Todd Bauer, MD, discusses how the highly specific nature of selpercatinib leads to greater tolerability than multityrosine kinase inhibitors and its frontline potential.
Selpercatinib (Retevmo) joins the ranks of therapies approved for several tumor types, with indications for patients with non–small cell lung cancer (NSCLC), medullary thyroid cancer (MTC), and other thyroid malignancies with RET alterations.
On May 8, 2020, the FDA granted the drug an accelerated approval for adults with RET fusion–positive NSCLC; and adult and pediatric patients aged 12 years and older with either advanced or metastatic RET-mutant MTC who require systemic therapy or advanced or metastatic RET fusion–positive thyroid cancer who require systemic therapy and whose disease is refractory to radioactive iodine.1,2 The indications were based on overall response rate and response duration data from the phase 1/2 LIBRETTO-001 study (NCT03157128). The 2 confirmatory phase 3 trials—LIBRETTO-431 (NCT04194944) and LIBRETTO-531 (NCT04211337)— are currently enrolling patients.
Selpercatinib is the first therapy specifically indicated for patients with tumors that harbor RET gene alterations. On September 4, 2020, the FDA approved pralsetinib (Gavreto) for RET fusion-positive NSCLC and granted a priority review for indications in MTC and thyroid cancer.
In an interview with OncologyLive®, Todd Bauer, MD, an author on the LIBRETTO-001 study, associate director of Drug Development at Sarah Cannon Research Institute, and a medical oncologist at Tennessee Oncology, both in Nashville, discussed how the highly specific nature of selpercatinib leads to greater tolerability than multityrosine kinase inhibitors and its frontline potential.
We saw pretty impressive response rates across the 3 patient populations in the study, with an overall response rate of 64% in the pretreated non–small cell lung cancer population with RET fusions. In the treatment-naïve RET fusion–positive group, there was an 85% response rate, meaning selpercatinib would be a great substitution for chemotherapy for these patients.
In patients with [previously treated] RET-mutant medullary thyroid cancer, we saw an overall response rate of 69%. These patients had previously been treated with standard-of-care cabozantinib [Cabometyx] or vandetanib [Caprelsa]. Keeping in mind that cabozantinib and vandetanib are similar types of multityrosine kinase inhibitors that target RET to some extent, a 69% response rate in patients who had those agents before speaks to the specificity and efficacy with which selpercatinib targets RET fusions. In treatment-naïve patients with RET-mutant medullary thyroid cancer, we saw a 73% response rate.
Most impressively, in RET fusion–positive thyroid cancer, previously treated patients showed a 79% response rate, but in treatment-naïve patients, all 8 patients had at least a partial response.
Equally important is the duration of response. In the previously treated patients with lung cancer, it was 17.5 months and more than 81% had responses that lasted for more than 6 months, so the benefit was durable. In the treatment-naïve lung cancer population, 58% had a response for more than 6 months, and we have not yet reached the median duration of response in that population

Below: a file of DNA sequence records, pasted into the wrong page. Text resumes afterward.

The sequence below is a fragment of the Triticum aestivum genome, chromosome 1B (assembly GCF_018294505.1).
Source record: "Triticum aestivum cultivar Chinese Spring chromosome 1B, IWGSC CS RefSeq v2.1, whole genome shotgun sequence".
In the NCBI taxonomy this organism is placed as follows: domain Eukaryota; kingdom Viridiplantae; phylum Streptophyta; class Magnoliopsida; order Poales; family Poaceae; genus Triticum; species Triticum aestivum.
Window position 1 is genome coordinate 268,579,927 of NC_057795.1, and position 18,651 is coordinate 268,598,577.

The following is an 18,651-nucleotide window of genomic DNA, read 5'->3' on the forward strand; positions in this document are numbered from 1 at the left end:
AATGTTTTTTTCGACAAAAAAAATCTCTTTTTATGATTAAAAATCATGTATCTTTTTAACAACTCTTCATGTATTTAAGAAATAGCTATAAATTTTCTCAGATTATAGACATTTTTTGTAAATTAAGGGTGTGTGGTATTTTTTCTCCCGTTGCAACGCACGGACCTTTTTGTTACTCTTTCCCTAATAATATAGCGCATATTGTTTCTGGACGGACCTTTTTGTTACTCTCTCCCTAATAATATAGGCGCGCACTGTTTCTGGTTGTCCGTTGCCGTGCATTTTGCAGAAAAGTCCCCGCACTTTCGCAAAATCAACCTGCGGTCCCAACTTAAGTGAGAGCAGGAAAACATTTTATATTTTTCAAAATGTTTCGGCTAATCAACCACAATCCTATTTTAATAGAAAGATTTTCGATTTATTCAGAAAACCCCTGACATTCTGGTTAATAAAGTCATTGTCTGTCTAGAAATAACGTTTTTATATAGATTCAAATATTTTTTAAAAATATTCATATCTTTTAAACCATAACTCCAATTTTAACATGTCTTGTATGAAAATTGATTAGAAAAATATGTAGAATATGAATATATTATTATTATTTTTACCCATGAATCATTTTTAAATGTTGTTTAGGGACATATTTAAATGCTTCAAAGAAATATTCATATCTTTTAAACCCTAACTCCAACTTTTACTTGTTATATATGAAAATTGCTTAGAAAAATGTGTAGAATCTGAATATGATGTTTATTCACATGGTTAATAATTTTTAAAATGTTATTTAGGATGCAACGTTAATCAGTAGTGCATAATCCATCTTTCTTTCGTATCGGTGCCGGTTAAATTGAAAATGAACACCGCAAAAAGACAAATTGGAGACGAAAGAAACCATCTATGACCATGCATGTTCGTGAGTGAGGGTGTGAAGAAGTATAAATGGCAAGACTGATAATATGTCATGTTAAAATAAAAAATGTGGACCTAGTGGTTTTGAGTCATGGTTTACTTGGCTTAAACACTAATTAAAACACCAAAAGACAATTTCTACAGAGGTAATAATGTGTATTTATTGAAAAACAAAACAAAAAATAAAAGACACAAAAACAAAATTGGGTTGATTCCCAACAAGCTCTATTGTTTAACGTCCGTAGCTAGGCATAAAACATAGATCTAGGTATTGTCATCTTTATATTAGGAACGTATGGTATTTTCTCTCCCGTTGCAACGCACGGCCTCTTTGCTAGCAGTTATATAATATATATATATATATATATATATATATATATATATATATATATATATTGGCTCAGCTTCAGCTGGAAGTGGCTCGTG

In RET-mutant medullary thyroid cancer, 76% and 61% of pretreated patients and treatment-naïve patients [respectively] had a response that endured for more than 6 months. In the treatment-naïve group, the median duration of response was 22 months.
Similar numbers were seen in RET fusion–positive thyroid cancer: a median duration of response in a previously treated group of 18.4 months with 87% lasting more than 6 months.
Selpercatinib is a tyrosine kinase inhibitor that is highly specific for RET. By being this specific, selpercatinib is not only more effective against the mutated and fused versions of RET but is also better tolerated because it is not hitting off-target kinases, leading to the adverse events that we see with so many other multitaskers and kinase inhibitors.
The patients I have treated with this drug overwhelmingly tolerate it well. First-line chemotherapy or even chemoimmunotherapies do not come without toxicity, and selpercatinib in general is very well tolerated, with the most common adverse events being [liver function test] abnormalities and dry mouth. Selpercatinib has a 60% to 65% response rate with low incidence of adverse events, so I would always like to try to give that before I would administer cytotoxic chemotherapy or even immunotherapy.
Selpercatinib could be a game changer for patients who have RET mutations. In my opinion, it is hard to imagine offering chemotherapy up front with these data, so I think it could very well be a first-line therapy. And hopefully as patients and physicians learn more about selpercatinib, they will start to think about using it up front.
Selpercatinib could also be a rescue medicine for patients with thyroid cancer who had prior cabozantinib or vandetanib, and I think it will be interesting to see if we are able to translate its efficacy against RET fusions or mutations in other tumor types as well. Could this be an agent that could have greater efficacy against other diseases based purely on the presence of a RET alteration?
Selpercatinib represents the ongoing evolution of how we treat cancers, changing from treating a cancer by where it started to treating cancer by why it started. Developing therapies for individual patients rather than for a specific tissue type represents yet another step in the process of the evolution of personalized medicine that is allowing us to more effectively treat with well- tolerated medicines that can manage the disease for months to years, which offers great hope for patients, for families, and for caregivers.